When I was shooting I tried both ways ... a la carte and packages. I ended up sticking with packages because clients just seem to have a hard time making decisions. (Exact same thing with photography.)

I would just ask them what they had budgeted on video and go from there. You'll know pretty quick whether or not it's going to be reasonable. There might be times when they're looking for all day coverage and with their budget you can only do the ceremony. Sometimes it just isn't meant to be.
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Old April 12th, 2013, 09:28 PM   #8
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Re: Wedding Packages

It's easiest to sell when you DON'T give people choices, at least up front. Book or don't. They can decide on add-ons later. Our contract is for our minimum, then has 'client options' listed that they have to notify us about by a specific date.

There's something called 'paralysis of choice' you should check into. Basically, our brains hate real choices. We're too worried we'll decide poorly. Keep it simple, sell emotionally not rationally, push your unique sales proposition and sales will come.
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Old April 12th, 2013, 10:05 PM   #9
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Re: Wedding Packages

I think there's a general sales rule that you offer a client 3 choices and they usually go for the middle one.

My Packages start from the minimium I'm willing to offer - ceremony & reception up to the 1st dance and the
packages offer more up to the whole day with pre wedding etc. I do offer some add-ons - extra DVD etc but that's it, I think too much choice is confusing.

I don't negotiate - a client recently tried "another company is offering the same coverage for $400 less but I like your style more" - I suggested it was a good deal and they should take it.
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Old April 12th, 2013, 10:23 PM   #10
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Re: Wedding Packages

A good friend of mine who just happens to be shall we say, quite well off, once told me many years ago that when you discount your work you're telling the client how much you really value your work at. I only gave discounts to 1) active military and....hmmm, that's pretty much it. just not worth it. This is what I do and how much I charge. Like it, don't like it doesn't really matter. Book or not, doesn't really matter. I won't go bankrupt if one or two don't book because they can get the same thing from someone else for a few dollars less. Like Paul, I tell them to go book with them.
Old saying I learned lots of years ago; some will, Some won't, So what...who's next!
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Old April 12th, 2013, 11:31 PM   #11
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Re: Wedding Packages

Thanks for the replies! I appreciate the insights and the openness of this forum. Still learning for sure.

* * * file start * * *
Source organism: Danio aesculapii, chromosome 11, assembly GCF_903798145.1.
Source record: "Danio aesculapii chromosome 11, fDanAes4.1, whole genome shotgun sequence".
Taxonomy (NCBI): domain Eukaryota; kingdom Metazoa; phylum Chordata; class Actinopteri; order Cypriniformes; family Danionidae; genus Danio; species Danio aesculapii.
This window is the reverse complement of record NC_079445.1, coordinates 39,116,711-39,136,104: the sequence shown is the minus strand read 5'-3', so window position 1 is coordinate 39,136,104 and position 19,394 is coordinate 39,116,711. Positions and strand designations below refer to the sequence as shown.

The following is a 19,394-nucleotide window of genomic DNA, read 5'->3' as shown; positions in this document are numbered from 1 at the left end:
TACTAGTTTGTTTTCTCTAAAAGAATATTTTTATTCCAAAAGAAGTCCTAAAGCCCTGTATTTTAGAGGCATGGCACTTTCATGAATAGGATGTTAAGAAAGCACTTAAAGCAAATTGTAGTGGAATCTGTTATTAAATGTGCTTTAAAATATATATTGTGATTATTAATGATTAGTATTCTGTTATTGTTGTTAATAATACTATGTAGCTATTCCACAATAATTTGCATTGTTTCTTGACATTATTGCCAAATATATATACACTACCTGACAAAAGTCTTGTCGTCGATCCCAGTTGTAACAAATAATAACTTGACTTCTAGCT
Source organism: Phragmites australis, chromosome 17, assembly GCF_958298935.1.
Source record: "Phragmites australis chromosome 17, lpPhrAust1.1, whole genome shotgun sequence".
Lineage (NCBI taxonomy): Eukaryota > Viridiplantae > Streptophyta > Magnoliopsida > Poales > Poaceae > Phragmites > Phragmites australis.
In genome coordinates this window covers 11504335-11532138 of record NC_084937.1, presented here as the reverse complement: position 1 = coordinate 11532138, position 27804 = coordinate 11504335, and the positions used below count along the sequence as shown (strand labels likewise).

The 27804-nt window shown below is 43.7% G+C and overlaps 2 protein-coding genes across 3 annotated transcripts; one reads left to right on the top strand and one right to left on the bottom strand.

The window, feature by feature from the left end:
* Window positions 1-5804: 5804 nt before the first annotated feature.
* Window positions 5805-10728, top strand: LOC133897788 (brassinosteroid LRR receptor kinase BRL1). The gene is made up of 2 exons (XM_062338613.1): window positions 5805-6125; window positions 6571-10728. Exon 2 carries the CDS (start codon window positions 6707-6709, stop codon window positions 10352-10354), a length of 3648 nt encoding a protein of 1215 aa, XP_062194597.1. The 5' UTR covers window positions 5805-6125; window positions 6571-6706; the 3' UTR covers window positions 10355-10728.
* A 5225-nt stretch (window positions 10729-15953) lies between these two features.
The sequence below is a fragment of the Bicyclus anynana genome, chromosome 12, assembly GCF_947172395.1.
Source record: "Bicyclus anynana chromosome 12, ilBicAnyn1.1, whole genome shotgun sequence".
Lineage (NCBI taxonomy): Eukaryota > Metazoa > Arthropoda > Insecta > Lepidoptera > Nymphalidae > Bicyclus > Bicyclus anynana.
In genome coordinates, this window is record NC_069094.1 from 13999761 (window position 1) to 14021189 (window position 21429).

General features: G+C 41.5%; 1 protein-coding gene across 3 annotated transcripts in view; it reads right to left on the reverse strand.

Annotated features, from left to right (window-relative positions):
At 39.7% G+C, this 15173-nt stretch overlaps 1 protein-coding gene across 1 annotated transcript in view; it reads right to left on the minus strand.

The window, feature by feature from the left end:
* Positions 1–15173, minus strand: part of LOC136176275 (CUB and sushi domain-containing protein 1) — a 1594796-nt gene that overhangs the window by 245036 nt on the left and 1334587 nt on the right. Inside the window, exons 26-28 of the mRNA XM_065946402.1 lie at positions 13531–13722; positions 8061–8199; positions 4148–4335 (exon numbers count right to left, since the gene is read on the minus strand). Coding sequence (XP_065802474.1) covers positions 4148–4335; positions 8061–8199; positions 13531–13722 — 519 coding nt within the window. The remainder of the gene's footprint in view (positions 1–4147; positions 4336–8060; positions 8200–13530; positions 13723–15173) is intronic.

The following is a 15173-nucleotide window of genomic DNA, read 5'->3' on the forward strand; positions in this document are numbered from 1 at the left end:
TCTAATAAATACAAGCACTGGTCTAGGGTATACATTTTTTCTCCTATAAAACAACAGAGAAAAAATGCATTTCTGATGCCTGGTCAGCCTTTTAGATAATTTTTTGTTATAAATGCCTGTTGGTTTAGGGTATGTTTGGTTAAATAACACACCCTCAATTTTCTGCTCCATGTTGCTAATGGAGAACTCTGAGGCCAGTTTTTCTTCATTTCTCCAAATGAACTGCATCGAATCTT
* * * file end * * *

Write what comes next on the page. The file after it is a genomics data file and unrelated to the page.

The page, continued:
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Old April 12th, 2013, 11:45 PM   #12
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Re: Wedding Packages

Quote:
Originally Posted by Robert Benda View Post
There's something called 'paralysis of choice' you should check into. Basically, our brains hate real choices. We're too worried we'll decide poorly. Keep it simple, sell emotionally not rationally, push your unique sales proposition and sales will come.
Interesting. I did some reading on this today. Thanks for the insight.
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Old April 15th, 2013, 06:30 PM   #13
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Re: Wedding Packages

Quote:
Originally Posted by John Knight View Post
Everything included for $xxxx is the way to go for me.
Yes, same.
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Old April 15th, 2013, 10:20 PM   #14
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Re: Wedding Packages

Here's what happens to most people when faced with multiple choices.
All of the blood rushes to the head and they get cold feet, so they don't make a decision. No decision is the easiest decision to make.
It's called Paralysis by analysis!
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Old April 16th, 2013, 01:18 AM   #15
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Re: Wedding Packages

If you are going to go with packages I would go with 3 packages. Always list the packages from most expensive on down. They will always by your top or middle package. Nobody wants to go all the way down.

It's been years since I've done this but I actually preferred the basic package and then add the options.

I would do a basic package that included the ceremony and reception in one camera for say $1500 .
Everything else was optional and additional. They got to pick just what they wanted. My demo's always showed fully loaded packages. And if a client chose the basics, it was still a good day.